Country Music Hall of Famer Willie Nelson donated his collection of more than 600 photographs, letters and other personal items to the University’s Dolph Briscoe Center for American History in May.
The collection spans over 40 years of Nelson’s career and will be displayed as biannual installations reflecting important themes and chapters of his life, according to Erin Purdy, associate director for publications and curation. Purdy said the items reveal the intimate relationships Nelson developed with musicians, politicians and his fans. The collection includes correspondence with Dolly Parton and Johnny Cash as well as political figures such as former President Bill Clinton and former Gov. Ann Richards. It also includes one military medal — a Purple Heart, given to Nelson by one of his fans.
“The exhibit’s showing not just what he has accomplished, but how much people love him and how much they esteem his work and what he has done to make an impact in their lives,” Purdy said.
A native Texan, Nelson moved to Austin in 1972 and performed at the first Austin City Limits Live show. Purdy said Nelson’s impact on the musical community in Austin made the Briscoe Center, a U.S. and Texas cultural preservation center, a natural resting place for his collection.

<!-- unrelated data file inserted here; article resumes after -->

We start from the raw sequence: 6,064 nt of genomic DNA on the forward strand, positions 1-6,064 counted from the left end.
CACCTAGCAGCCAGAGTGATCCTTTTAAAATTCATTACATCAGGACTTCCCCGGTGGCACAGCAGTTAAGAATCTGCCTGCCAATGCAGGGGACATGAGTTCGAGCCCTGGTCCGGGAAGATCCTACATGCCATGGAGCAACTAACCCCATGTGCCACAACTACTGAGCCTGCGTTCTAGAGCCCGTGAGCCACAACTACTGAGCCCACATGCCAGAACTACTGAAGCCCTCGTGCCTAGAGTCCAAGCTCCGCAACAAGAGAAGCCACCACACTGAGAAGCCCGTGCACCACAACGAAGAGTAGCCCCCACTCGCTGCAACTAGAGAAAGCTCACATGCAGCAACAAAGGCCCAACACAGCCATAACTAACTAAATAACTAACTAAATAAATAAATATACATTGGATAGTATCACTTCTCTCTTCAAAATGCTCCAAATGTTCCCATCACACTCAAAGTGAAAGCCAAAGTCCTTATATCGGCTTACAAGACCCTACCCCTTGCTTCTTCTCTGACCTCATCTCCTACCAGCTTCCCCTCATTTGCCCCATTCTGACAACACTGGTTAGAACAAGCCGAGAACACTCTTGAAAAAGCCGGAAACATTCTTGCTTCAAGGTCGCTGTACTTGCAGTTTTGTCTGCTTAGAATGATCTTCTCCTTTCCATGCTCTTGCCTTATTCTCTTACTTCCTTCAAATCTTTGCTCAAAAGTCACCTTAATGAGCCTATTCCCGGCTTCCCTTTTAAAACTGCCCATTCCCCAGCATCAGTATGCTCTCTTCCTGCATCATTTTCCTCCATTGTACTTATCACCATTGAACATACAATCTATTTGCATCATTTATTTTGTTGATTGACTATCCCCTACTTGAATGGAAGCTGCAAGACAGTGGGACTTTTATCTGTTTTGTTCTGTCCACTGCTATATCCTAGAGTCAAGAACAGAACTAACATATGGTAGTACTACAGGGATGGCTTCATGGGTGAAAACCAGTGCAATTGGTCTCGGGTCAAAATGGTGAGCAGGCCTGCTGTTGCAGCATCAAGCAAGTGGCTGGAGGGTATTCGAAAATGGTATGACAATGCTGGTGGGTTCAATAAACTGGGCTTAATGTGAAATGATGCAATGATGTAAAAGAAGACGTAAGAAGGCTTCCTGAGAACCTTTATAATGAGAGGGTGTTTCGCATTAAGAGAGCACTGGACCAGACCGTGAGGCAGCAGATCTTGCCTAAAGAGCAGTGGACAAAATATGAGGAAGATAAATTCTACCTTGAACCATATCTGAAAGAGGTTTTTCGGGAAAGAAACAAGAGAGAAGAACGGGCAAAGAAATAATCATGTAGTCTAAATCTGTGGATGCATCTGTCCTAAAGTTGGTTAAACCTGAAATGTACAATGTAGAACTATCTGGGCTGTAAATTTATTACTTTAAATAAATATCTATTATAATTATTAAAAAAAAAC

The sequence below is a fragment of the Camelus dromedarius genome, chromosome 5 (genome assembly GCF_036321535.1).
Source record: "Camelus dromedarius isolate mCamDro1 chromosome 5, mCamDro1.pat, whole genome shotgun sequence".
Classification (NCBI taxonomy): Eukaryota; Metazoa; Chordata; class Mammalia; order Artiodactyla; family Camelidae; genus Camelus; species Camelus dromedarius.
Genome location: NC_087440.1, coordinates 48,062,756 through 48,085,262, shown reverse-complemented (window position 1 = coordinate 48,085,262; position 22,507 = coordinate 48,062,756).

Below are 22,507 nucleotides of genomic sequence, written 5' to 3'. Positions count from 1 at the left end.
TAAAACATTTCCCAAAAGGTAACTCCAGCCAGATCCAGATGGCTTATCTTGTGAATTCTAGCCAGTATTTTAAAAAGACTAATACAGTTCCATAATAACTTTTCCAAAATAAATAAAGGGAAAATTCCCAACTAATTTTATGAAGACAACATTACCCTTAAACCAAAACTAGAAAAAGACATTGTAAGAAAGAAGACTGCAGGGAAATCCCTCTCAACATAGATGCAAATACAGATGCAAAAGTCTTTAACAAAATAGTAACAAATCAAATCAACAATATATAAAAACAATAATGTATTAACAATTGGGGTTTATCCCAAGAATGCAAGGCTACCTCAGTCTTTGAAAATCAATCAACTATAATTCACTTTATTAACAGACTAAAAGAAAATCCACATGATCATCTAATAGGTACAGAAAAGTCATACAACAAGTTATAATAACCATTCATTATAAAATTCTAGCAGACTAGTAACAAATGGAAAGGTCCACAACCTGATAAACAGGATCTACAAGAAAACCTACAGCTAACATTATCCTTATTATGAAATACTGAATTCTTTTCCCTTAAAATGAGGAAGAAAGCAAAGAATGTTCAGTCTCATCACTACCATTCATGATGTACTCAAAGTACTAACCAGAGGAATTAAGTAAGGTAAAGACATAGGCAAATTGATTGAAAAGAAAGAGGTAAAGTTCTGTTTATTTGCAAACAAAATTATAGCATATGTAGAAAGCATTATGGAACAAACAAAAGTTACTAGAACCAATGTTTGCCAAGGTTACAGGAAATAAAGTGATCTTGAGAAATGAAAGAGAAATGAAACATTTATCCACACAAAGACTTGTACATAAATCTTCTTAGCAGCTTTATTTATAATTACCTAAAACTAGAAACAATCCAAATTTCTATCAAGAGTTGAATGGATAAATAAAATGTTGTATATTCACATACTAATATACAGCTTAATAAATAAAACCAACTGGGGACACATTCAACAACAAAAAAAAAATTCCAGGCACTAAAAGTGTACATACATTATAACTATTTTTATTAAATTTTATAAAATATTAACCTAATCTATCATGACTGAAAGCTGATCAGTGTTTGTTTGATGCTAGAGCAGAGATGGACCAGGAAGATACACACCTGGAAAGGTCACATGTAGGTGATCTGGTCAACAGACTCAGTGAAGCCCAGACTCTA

According to assistant professor of musicology Charles Carson, Nelson represented the counterculture spirit of Austin in the 1970s that is still seen today.
“Austin in the 1970s attracted people who were marginalized and didn’t feel like they could fit in anywhere else. The two main groups were cowboys and hippies,” Carson said. “Because musicians like Willie were bringing together folk rock and country, both sides of that coin latched onto his music as the voice of that generation.”
Since the announcement of Willie Nelson’s donation, Purdy said the Briscoe Center has received positive responses from the Austin community. She attributed this popularity to Nelson's involvement in the community.
“He’s an activist on behalf of any number of causes and generous with his time,” Purdy said. “He has touched so many lives, and what has been striking to me is how broad the responses have been from all walks of life.”
Anthropology senior Alan Garcia said he grew up in Austin listening to Nelson after his parents introduced him to his music. He said he appreciates Nelson’s musical creativity and his support for farmers’ rights and social issues.
“Willie’s rebellious, and he takes a stance,” Garcia said. “A lot of people today are afraid of doing that in country.”
Garcia said he is interested in seeing photographs and letters from Nelson’s collection that illustrate Austin’s music scene in the 1970s.
“Archives like this can bring you back to the past, a creative scene, that can still be revived,” Garcia said.